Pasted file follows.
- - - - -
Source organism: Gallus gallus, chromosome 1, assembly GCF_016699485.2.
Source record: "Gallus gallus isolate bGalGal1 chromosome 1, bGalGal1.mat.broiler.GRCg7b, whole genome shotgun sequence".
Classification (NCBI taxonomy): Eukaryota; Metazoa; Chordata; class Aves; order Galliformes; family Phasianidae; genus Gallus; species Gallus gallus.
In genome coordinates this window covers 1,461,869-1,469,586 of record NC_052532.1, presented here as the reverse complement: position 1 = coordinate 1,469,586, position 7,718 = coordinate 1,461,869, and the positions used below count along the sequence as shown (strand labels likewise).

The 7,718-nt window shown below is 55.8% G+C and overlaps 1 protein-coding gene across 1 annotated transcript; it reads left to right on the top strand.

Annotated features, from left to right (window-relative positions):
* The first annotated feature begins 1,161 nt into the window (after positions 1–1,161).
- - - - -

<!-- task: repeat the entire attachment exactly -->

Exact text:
Source organism: Gallus gallus, chromosome 1, assembly GCF_016699485.2.
Source record: "Gallus gallus isolate bGalGal1 chromosome 1, bGalGal1.mat.broiler.GRCg7b, whole genome shotgun sequence".
Classification (NCBI taxonomy): Eukaryota; Metazoa; Chordata; class Aves; order Galliformes; family Phasianidae; genus Gallus; species Gallus gallus.
In genome coordinates this window covers 1,461,869-1,469,586 of record NC_052532.1, presented here as the reverse complement: position 1 = coordinate 1,469,586, position 7,718 = coordinate 1,461,869, and the positions used below count along the sequence as shown (strand labels likewise).

The 7,718-nt window shown below is 55.8% G+C and overlaps 1 protein-coding gene across 1 annotated transcript; it reads left to right on the top strand.

Annotated features, from left to right (window-relative positions):
* The first annotated feature begins 1,161 nt into the window (after positions 1–1,161).